Dual Degrees

July 27, 2018
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In partnership with UT colleges and schools, the Cockrell School of Engineering offers several dual-degree programs for undergraduate and graduate students.

Undergraduate

Architectural Engineering/Architecture

The Architectural Engineering/Architecture program leads to a B.S. degree in architectural engineering and a Bachelor's of Architecture degree and combines the course requirements of both degrees. Students must be admitted to both the Cockrell School and the School of Architecture. This program takes six years to complete.

Graduate

Biomedical Engineering/Dell Medical School

The Biomedical Engineering/Medical School program through the Dell Medical School and the Cockrell School allows Dell Medical School students to complete coursework in biomedical engineering that leads to an M.S. degree in engineering. Coursework is completed during the third year in Dell Medical School curriculum and allows students to conduct biomedical research, imparting them with the quantitative analytical skills of an engineer.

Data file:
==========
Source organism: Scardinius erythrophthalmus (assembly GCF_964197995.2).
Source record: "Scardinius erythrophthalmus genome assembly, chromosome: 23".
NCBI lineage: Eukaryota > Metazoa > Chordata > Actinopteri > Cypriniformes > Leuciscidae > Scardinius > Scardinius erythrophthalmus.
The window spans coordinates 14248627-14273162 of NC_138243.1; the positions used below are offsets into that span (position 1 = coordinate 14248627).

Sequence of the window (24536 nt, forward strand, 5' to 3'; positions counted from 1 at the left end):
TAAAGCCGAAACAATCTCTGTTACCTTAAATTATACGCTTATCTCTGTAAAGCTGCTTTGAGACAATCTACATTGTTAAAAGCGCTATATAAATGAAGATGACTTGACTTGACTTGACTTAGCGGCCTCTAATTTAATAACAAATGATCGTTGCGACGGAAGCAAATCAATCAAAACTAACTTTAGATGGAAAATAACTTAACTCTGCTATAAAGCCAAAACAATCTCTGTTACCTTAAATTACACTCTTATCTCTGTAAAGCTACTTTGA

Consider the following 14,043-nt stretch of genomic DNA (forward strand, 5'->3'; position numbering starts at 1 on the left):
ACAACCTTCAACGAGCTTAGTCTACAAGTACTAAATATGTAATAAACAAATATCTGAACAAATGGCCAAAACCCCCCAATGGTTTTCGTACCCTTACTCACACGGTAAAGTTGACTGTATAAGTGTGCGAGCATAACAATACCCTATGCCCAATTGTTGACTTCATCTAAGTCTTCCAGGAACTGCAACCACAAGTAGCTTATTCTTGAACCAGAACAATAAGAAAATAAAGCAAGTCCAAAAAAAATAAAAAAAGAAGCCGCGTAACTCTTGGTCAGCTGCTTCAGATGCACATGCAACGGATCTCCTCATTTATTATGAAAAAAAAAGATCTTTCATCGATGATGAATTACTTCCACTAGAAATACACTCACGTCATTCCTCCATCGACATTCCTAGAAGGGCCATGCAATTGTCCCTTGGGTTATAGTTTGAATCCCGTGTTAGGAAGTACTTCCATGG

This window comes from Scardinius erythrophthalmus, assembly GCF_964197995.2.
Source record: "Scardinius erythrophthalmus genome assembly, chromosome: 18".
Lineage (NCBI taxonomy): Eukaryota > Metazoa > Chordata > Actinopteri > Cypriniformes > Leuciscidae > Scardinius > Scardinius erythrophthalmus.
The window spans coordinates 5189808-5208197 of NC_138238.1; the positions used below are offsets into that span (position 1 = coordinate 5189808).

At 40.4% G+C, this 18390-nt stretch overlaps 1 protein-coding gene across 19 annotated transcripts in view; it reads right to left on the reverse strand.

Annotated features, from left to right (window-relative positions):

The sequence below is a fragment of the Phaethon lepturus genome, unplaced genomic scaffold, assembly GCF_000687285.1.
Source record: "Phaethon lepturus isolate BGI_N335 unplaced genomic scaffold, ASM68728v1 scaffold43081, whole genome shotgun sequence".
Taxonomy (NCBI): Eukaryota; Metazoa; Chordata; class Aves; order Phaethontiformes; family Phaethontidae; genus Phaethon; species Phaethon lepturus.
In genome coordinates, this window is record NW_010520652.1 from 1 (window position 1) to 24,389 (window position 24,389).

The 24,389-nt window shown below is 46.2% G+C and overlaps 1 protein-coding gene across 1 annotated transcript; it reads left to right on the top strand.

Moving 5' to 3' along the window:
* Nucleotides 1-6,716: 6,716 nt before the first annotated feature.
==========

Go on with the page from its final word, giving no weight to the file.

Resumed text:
Engineering/Public Affairs

The LBJ School of Public Affairs and the Cockrell School offer the Engineering/Public Affairs program, which is designed to prepare qualified engineering and public affairs students for careers at any level of government and in public policy related areas of the engineering profession. This program leads to a Master of Public Affairs degree and an M.S. degree in any of the engineering disciplines in the Cockrell School.

Mechanical Engineering/Business Administration

The Mechanical Engineering/Business Administration program through the Cockrell School and the McCombs School of Business provides a well-rounded professional education in the management of manufacturing technology and leads to an M.S. degree in mechanical engineering, with a concentration in manufacturing and decision systems engineering, and an MBA. For the manufacturing engineer, this program helps students understand the labor and management issues in the design of the manufacturing complex. For the manager of manufacturing, it develops an appreciation of manufacturing technology.